New Detroit Police Chief Favors Gun Ownership, Announces Declines in Crime

By:  Bob Adelmann
New Detroit Police Chief Favors Gun Ownership, Announces Declines in Crime

At last, a "street-level" cop with good sense shows up in Detroit, where crime statistics are dropping, right on cue. 

When Detroit’s new police chief, James Craig, took over on July 1 last year he made a strong declaration that crime was going to go down on his watch:

No longer will we stand idly by as criminals run rampant and the good citizens are held captive in their own homes.

Gone are the days that a citizen calls 911 and there is no response. Gone are the days that a citizen comes to a precinct only to find that the doors are locked.

We have taken an oath to protect our citizens and protect them is what we will do.

Six months later Craig reported that criminal homicides had dropped 14 percent from the previous year and that violent crime dropped 7 percent overall. This included decreases in aggravated assaults, robberies, sexual assaults, carjackings, burglaries, and stolen vehicles.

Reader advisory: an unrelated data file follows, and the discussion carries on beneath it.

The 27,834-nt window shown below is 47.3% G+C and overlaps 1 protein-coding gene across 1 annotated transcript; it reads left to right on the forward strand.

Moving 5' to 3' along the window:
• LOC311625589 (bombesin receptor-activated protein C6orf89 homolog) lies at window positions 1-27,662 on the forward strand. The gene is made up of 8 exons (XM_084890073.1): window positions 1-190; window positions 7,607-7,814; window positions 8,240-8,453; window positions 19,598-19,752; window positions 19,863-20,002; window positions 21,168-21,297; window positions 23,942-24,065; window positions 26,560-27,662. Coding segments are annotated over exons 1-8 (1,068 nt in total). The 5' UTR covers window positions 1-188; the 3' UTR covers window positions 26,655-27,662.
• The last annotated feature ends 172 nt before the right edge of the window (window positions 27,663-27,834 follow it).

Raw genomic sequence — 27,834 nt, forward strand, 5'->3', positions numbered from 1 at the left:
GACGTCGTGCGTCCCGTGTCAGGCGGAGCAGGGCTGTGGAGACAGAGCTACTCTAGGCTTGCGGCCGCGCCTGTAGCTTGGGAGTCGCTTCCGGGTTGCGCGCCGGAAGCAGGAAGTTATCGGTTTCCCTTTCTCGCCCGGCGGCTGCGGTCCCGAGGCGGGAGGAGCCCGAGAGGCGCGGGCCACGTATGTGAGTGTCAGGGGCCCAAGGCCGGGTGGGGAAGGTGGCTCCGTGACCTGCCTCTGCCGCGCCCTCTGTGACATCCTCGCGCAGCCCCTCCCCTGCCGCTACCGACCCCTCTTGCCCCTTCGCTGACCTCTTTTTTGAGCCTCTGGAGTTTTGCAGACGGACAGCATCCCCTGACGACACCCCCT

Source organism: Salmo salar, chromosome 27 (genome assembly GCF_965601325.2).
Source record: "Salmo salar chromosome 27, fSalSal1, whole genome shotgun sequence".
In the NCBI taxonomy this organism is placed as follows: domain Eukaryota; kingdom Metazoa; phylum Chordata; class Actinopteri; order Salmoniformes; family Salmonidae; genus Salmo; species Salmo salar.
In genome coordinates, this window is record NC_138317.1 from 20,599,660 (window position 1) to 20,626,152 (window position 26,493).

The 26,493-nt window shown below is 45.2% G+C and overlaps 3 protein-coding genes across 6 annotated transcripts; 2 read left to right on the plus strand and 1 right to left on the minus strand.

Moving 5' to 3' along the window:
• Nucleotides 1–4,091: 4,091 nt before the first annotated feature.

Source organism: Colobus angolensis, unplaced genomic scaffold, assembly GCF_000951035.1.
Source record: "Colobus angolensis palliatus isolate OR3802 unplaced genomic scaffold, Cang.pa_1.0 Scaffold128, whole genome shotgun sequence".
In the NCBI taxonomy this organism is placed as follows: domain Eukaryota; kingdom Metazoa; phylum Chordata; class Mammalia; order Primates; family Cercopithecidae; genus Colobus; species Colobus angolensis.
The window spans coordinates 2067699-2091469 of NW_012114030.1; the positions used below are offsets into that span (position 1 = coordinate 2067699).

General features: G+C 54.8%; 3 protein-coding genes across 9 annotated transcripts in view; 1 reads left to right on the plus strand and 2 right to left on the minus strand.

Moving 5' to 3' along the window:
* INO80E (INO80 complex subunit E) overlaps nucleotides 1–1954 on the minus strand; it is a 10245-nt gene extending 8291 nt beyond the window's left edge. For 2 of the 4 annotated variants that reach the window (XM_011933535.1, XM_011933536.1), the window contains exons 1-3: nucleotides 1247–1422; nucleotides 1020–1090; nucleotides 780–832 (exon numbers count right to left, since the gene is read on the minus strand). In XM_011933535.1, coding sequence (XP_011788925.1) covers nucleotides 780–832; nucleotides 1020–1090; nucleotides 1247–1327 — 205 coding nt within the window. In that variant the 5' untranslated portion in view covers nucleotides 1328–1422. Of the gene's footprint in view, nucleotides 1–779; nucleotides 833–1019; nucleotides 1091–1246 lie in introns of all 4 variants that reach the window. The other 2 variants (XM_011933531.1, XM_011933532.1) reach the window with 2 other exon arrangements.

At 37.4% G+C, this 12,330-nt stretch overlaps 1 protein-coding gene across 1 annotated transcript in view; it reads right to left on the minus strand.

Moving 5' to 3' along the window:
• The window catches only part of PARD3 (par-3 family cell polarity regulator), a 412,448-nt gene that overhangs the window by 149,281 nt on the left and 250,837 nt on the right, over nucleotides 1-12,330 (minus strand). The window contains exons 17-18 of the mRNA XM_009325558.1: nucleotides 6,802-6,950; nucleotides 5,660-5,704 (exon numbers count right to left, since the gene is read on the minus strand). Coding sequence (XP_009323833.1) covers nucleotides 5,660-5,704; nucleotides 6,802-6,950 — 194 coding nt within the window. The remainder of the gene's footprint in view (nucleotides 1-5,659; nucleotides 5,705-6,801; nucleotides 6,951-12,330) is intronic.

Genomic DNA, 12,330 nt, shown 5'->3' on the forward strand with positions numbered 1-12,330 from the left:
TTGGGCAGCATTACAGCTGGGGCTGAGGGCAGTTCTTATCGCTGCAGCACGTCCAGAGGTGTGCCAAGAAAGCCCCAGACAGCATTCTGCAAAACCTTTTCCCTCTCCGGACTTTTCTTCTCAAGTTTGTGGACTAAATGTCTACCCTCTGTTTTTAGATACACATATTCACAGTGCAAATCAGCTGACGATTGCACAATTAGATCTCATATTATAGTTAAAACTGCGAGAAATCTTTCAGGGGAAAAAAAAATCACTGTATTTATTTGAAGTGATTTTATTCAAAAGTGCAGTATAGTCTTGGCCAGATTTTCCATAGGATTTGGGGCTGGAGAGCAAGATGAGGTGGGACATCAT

When interviewed on Detroit’s WJR radio station last week, Craig was asked by host Paul Smith about any instances in Detroit of the “knockout game,” as are being reported elsewhere. Craig responded:

I think folks — the people who would engage in that foolishness — probably know that there are a number of CPL (Concealed Pistol License) holders running around the streets of Detroit. [They] probably [conclude that that’s] not a real good idea.

When a surprised Smith pressed him on the CPL issue, Craig added:

I think it’s a deterrent. Good Americans with CPLs translates into crime reduction, too.

I learned that very quickly in the state of Maine [where there are] a lot of CPL holders.

Craig started his law-enforcement career in Detroit as a beat cop back in January 1977 before moving to the LAPD (Los Angeles Police Department) in 1981, where he spent the next 28 years working his way up the ladder. He became Portland, Maine’s chief of police in 2009, moved to Cincinnati in 2011 to take a similar position there, and then in July returned to Detroit as police chief. 

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Photo of Detroit

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